Fisher & Paykel Healthcare is a leading designer, manufacturer and marketer of products and systems for use in respiratory care, acute and chronic respiratory care, surgery and the treatment of obstructive sleep apnea
On Friday (30/4/2021), ResMed (a competitor to Fisher Paykel Healthcare) announced in their 3Q Press Release that they have had a decrease in demand for masks and ventilators in Europe, Asia and other markets.
This might be worth considering if you are in the market for either ResMed or Fisher Paykel Healthcare stocks.
I’ve been stocking up on some Fisher Paykel Healthcare (NZX.FPH) shares over the past few days, so I thought I’d update my pie chart to get a visual representation of my portfolio as it has previously proved useful to me.
The chart isn’t as useful to me as it has previously been because I’m not so fussed about having a balanced portfolio at this stage. This year is mainly about accumulating growth stocks (particularly those growing this year) so I can get as much of a discount as possible to next year’s prices, in preparation of selling up some angel investments to enable my retirement by the end of next financial year.
My case for investing in FPH is because it’s a long term growth stock, which means that even if it falls after proliferation of COVID vaccines, it should recover the position within a few years. However, it’s my believe that this perpetually expensive stock is likely to surprise on the up-side. The reason for this is that the last guidance provided made some conservative assumptions, and the COVID situation has got worse since that guidance was released. Additionally, my research suggests that vaccine deliveries are not happening very quickly when the global population is concerned. I suspect that COVID will be around a long time to come, so FPH is a good bet.
I feel happy to be overweight in FPH and SUM (because of the way the residential property market is going), but am disappointed that I didn’t buy more EBO shares back when I had identified them as good value.
Given all that’s going on, I’ve been thinking about what’s the best way to invest. I noticed in my portfolio that there are some shares that benefit from the Coronavirus situation, and some that would benefit if it went away. Since enough time has passed that companies have released announcements covering periods operating under Coronavirus, it’s fair to say that companies that are coping under Coronavirus have had their share price correctly revalued with respect to this, and that being rid of Coronavirus would would only sent their value upwards.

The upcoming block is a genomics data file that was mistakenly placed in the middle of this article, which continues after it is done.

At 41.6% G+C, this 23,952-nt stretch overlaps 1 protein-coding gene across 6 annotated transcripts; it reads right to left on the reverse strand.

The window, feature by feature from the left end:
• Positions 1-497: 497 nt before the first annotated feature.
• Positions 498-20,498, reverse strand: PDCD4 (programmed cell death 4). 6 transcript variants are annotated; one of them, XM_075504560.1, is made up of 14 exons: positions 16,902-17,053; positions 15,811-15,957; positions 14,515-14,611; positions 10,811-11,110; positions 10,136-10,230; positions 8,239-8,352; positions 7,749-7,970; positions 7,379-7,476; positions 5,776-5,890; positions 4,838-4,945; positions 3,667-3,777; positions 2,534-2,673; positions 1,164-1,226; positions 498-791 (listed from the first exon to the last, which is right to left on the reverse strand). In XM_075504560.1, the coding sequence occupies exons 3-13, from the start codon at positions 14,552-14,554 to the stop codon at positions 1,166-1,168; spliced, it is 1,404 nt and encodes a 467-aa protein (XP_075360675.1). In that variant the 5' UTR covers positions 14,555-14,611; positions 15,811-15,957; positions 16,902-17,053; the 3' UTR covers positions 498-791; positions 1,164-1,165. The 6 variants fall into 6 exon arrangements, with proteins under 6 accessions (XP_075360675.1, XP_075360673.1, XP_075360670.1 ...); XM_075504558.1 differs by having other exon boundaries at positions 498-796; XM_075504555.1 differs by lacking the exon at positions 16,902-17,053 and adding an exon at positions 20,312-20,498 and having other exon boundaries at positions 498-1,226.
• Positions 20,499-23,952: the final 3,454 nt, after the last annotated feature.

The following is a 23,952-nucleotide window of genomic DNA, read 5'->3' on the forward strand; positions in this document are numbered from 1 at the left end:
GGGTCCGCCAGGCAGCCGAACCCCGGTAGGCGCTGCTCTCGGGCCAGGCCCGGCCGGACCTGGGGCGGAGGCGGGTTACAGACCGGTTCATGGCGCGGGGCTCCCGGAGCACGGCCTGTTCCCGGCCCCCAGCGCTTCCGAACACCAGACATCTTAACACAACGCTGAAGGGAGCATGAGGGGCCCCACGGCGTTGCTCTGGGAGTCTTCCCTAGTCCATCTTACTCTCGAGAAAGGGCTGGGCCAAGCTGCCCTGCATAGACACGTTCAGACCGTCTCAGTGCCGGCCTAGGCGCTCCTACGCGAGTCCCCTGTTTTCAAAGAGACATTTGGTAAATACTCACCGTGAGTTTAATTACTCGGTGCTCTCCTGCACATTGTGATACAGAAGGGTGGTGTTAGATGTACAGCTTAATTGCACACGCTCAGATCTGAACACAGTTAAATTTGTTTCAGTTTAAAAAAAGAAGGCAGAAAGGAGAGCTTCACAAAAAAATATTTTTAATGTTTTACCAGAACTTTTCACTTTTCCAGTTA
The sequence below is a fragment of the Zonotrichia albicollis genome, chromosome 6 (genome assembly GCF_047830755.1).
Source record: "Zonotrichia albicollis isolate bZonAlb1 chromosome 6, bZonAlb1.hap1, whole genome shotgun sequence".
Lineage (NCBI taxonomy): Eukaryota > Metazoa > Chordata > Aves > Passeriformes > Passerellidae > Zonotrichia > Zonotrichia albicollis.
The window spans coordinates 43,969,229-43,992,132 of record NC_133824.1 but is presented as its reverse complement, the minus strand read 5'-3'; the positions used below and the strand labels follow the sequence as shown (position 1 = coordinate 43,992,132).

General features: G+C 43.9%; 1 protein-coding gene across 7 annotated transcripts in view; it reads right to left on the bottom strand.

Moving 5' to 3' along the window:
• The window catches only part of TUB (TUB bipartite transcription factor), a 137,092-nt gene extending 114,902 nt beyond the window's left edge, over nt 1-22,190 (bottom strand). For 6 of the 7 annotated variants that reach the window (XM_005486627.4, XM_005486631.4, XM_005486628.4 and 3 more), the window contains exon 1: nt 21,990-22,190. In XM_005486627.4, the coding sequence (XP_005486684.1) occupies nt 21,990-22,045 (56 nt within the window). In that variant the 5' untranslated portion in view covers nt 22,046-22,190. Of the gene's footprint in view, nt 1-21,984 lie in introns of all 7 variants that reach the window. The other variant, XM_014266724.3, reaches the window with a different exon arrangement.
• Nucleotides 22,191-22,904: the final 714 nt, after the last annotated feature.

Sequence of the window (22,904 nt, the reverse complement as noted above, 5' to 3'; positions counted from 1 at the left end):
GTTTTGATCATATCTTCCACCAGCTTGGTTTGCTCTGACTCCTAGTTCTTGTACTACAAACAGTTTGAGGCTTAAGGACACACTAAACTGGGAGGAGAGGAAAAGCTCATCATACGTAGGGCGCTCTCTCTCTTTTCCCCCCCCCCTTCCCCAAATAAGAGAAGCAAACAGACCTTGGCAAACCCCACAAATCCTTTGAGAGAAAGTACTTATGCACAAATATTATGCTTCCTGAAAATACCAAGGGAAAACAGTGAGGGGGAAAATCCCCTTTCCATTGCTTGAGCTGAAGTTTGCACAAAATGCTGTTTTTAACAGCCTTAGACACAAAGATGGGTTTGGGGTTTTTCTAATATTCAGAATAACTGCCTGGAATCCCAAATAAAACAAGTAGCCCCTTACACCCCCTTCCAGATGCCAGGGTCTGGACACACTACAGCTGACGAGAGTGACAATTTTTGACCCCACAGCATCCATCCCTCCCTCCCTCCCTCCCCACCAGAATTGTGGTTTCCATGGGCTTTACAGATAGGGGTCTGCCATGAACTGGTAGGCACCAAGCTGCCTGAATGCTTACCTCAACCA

Therefore putting a bob each way, or hedging an investment in a company that’s benefiting from Coronavirus with an investment in one that would benefit from its riddance could prove a good investment under all scenarios. So I thought it might be fun to make a list of pairs of stocks could collectively be good investments.
ATM & FPH
This is an obvious one. FPH has been selling humidifiers (which improve the performance of ventilators – required by Coronavirus patients) faster than they can make them and the share price looks like it could double under another year of Coronavirus. In the event of Coronavirus being eradicated, FPH may return to their normal growth trajectory (15% pa), though there’s a risk of dropping back closer to pre-Coronavirus levels if new buyers of humidifiers fail to see value / demand in their continued use. That said, this wouldn’t be the worst thing if (like me) you see FPH as a bond proxy and don’t mind the 1% dividend in a solid company.
ATM has recently had their share price ravaged as the lack of Chinese people (tourists, students, etc.) travelling from Australia caused the Diagou market to dry up. A cure in Australia & China could see the ATM share price double within a year. It has to be said that there is also downside risk from the current Australian-Chinese relationship.
ATM & DGL
Speaking of the current poor relationship between Australia and China, I think ATM & DGL could be another good pair for my list. If China bans Australian wine imports, this could be good for DGL who export a lot of their wine to China and might enjoy a lack of competition in the australasian arena.
I had thought that DGL exported a lot of wine to China because I remembered reading that on a share forum. Upon investigation, it seems that only 22% of their products are sold to Asia/Pacifica.
What other pairs can you think of?